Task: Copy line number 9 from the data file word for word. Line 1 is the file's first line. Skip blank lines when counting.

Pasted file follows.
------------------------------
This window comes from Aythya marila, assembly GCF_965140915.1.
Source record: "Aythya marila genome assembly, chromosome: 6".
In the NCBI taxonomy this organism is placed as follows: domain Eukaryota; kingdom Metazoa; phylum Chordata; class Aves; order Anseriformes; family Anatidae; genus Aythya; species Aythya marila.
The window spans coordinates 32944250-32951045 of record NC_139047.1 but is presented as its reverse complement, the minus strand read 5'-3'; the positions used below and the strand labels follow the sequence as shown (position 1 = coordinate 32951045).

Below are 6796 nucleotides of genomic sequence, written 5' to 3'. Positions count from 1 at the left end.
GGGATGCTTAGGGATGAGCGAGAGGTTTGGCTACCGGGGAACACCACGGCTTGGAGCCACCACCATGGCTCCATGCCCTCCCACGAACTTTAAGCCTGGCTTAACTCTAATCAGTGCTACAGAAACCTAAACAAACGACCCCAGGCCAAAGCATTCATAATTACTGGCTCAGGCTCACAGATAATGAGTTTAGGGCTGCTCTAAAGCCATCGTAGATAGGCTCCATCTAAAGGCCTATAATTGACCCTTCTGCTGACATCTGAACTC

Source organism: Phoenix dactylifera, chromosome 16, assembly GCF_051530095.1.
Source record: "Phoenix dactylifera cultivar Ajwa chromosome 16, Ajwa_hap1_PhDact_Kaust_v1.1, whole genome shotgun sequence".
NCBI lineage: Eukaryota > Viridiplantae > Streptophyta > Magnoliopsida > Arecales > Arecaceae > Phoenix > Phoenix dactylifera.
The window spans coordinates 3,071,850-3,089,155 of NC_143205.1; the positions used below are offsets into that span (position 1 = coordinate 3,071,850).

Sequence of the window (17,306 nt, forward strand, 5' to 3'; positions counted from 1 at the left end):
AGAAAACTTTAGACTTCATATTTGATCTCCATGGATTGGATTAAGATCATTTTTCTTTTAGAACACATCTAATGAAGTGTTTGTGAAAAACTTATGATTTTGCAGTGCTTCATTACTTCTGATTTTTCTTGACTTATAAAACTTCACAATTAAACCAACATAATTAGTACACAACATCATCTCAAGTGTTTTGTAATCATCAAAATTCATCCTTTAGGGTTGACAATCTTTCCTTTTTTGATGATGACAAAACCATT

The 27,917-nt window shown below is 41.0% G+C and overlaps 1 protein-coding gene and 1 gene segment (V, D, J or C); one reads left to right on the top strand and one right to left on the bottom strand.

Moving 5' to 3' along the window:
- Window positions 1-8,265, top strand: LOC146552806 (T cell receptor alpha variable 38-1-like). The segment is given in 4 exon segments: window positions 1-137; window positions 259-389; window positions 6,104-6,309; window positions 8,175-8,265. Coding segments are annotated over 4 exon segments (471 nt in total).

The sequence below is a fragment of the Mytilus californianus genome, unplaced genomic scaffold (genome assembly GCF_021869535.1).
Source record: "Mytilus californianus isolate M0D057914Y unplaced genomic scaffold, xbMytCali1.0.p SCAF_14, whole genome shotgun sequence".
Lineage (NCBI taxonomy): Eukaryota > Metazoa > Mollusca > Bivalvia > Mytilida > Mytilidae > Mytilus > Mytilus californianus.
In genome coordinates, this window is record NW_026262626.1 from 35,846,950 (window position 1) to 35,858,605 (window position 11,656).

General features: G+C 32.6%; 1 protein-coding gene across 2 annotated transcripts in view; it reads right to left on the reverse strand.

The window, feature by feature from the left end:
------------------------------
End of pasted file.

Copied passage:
NCBI lineage: Eukaryota > Viridiplantae > Streptophyta > Magnoliopsida > Arecales > Arecaceae > Phoenix > Phoenix dactylifera.